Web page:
Mabea Mother and Child Sculpture, Provenance P. Ratton

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Mabea Mother and Child Sculpture, Provenance P. Ratton
Mabea Mother and Child Sculpture, Provenance P. Ratton
Mabea Mother and Child Sculpture, Provenance P. Ratton
Mabea Mother and Child Sculpture, Provenance P. Ratton
Mabea Mother and Child Sculpture, Provenance P. Ratton
Mabea Mother and Child Sculpture, Provenance P. Ratton
Mabea Mother and Child Sculpture, Provenance P. Ratton
Mabea Mother and Child Sculpture, Provenance P. Ratton
Mabea Mother and Child Sculpture, Provenance P. Ratton
Mabea Mother and Child Sculpture, Provenance P. Ratton
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  • Load image into Gallery viewer, Mabea Mother and Child Sculpture, Provenance P. Ratton
  • Load image into Gallery viewer, Mabea Mother and Child Sculpture, Provenance P. Ratton
  • Load image into Gallery viewer, Mabea Mother and Child Sculpture, Provenance P. Ratton
  • Load image into Gallery viewer, Mabea Mother and Child Sculpture, Provenance P. Ratton
  • Load image into Gallery viewer, Mabea Mother and Child Sculpture, Provenance P. Ratton
  • Load image into Gallery viewer, Mabea Mother and Child Sculpture, Provenance P. Ratton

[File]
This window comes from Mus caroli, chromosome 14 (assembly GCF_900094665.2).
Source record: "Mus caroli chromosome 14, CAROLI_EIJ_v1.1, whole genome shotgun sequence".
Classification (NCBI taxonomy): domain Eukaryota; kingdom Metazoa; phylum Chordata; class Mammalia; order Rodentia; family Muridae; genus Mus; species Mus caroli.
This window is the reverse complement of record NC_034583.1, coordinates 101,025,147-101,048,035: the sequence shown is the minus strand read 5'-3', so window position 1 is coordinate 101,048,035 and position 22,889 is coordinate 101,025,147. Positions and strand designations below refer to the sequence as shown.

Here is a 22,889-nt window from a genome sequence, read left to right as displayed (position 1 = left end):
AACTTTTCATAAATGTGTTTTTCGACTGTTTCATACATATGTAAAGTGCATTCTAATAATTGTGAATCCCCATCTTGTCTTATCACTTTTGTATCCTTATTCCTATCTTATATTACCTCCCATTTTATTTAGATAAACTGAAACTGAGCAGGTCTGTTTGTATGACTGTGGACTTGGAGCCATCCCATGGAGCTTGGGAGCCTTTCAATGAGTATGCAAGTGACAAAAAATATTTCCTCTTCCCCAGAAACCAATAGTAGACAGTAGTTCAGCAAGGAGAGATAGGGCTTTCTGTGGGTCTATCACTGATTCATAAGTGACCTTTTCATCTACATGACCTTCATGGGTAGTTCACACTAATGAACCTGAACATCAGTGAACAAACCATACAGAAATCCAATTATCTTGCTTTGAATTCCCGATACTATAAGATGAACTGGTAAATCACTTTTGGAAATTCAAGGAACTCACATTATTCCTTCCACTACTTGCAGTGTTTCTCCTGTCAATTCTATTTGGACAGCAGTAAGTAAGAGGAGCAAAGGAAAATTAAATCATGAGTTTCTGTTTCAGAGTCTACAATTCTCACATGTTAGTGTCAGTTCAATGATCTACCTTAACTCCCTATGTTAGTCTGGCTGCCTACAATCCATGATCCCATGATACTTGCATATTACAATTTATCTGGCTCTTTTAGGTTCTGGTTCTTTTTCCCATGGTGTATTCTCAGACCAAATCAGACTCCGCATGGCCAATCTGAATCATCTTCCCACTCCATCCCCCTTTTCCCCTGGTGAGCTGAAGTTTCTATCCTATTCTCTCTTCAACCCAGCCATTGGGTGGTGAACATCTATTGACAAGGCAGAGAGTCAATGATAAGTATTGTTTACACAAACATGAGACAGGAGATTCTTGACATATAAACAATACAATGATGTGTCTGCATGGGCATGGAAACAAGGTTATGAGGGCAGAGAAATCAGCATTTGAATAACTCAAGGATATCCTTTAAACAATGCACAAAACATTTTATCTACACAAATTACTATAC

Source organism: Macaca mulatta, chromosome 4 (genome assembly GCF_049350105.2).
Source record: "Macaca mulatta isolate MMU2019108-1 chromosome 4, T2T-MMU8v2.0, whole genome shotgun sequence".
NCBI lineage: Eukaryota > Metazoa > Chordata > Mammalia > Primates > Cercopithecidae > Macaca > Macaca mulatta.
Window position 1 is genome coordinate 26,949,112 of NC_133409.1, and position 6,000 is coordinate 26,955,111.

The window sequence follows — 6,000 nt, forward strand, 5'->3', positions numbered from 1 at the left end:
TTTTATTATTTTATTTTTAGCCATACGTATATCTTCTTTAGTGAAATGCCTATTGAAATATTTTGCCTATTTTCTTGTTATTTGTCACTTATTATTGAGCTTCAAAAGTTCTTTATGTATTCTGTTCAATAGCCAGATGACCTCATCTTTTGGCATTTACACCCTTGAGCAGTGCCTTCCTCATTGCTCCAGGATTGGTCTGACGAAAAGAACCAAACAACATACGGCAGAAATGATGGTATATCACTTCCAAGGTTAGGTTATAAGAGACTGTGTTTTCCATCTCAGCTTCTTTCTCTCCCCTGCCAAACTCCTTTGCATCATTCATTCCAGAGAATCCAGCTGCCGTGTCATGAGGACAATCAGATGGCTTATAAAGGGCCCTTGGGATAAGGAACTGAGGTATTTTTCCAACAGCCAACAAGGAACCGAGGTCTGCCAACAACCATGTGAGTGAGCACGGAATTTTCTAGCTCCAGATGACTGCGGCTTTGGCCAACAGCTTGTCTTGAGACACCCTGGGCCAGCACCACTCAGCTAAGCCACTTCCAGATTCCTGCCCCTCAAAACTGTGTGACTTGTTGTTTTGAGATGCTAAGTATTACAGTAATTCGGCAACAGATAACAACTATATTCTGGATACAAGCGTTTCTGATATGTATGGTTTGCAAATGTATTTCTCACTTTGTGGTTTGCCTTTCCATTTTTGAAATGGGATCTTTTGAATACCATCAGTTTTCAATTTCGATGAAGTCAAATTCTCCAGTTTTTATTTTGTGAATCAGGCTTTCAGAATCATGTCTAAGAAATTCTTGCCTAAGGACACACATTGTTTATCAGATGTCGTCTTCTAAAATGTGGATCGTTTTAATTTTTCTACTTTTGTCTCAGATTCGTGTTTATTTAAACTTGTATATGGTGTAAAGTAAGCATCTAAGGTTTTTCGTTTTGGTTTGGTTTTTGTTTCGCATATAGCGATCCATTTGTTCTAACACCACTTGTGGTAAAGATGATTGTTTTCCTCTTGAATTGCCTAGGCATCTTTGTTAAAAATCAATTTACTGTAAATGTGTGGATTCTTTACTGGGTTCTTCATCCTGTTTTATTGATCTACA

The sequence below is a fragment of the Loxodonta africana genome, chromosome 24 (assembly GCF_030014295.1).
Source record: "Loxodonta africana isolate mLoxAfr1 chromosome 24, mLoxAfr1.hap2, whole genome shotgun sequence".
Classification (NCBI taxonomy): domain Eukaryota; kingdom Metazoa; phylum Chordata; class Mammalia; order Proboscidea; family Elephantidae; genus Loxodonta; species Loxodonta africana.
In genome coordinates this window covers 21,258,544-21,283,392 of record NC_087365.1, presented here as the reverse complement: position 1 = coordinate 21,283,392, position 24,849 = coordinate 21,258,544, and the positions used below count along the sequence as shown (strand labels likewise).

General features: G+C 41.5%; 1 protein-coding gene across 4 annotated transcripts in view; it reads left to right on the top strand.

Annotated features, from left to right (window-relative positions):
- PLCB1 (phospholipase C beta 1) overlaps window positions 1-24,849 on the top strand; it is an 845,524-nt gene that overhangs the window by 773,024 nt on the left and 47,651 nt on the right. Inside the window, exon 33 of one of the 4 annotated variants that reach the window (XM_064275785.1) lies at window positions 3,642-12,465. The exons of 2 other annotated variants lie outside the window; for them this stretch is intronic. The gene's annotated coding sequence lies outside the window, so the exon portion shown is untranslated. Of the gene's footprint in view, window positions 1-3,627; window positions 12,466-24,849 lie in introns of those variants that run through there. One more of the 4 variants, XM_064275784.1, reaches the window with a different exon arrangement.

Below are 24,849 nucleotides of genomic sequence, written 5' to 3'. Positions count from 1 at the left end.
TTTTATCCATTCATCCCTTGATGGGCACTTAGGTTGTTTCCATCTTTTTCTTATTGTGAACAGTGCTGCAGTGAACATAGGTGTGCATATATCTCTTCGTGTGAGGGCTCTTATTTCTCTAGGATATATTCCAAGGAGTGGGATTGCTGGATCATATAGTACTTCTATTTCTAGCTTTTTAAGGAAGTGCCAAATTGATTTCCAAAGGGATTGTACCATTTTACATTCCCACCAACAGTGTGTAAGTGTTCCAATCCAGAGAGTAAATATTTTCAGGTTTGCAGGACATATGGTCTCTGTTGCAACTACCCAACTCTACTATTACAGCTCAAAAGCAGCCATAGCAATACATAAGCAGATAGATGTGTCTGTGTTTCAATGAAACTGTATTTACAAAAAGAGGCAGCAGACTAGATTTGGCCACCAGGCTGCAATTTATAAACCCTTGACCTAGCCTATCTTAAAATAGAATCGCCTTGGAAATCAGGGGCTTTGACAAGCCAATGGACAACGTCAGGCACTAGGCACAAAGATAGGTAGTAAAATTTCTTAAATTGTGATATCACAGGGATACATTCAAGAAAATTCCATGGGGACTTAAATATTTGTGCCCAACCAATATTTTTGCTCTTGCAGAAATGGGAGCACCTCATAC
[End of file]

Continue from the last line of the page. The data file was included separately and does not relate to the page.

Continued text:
• Load image into Gallery viewer, Mabea Mother and Child Sculpture, Provenance P. Ratton
  • Load image into Gallery viewer, Mabea Mother and Child Sculpture, Provenance P. Ratton
  • Load image into Gallery viewer, Mabea Mother and Child Sculpture, Provenance P. Ratton
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She was standing at Fang Mabea Maternity of Museum quality, holding a pestle with both her hands. The mother's head is slightly turned to the left, while the child, who carries her back, has his head turned to the right. Her left leg indicates a walking movement, which is not frequent for African sculptures. The eyes are inlaid with glass, the mouth has fine metal teeth, and her hair dress, in leather, is fixed with tiny indigenous nails. The statue has a brown patina typical for the region. The statue dates from the beginning of the 20th century and is supposed to be made for a Colonial Exhibition in France. Provenance: R. Caillois (1913-1978), writer, sociologist and member of the “Académie Française” initially owned the Sculpture. He was in contact with Andre Breton in the 1930s and befriended Salvador Dali, Paul Eluard and Max Ernst. He broke with the Surrealist movement in 1935 and started the magazine 'Inquisitions' with Tzara and Aragon. After his death, the sculpture stays in the family. P.Ratton certifies the statue, owned by the widow (second wife) of R.Caillois, on 27/10/1995. I dispose of the original of this certificate. Baroness Josephine Sloet tot Everlo held the sculpture until 31/12/2014.

Dimensions 81cm x 34cm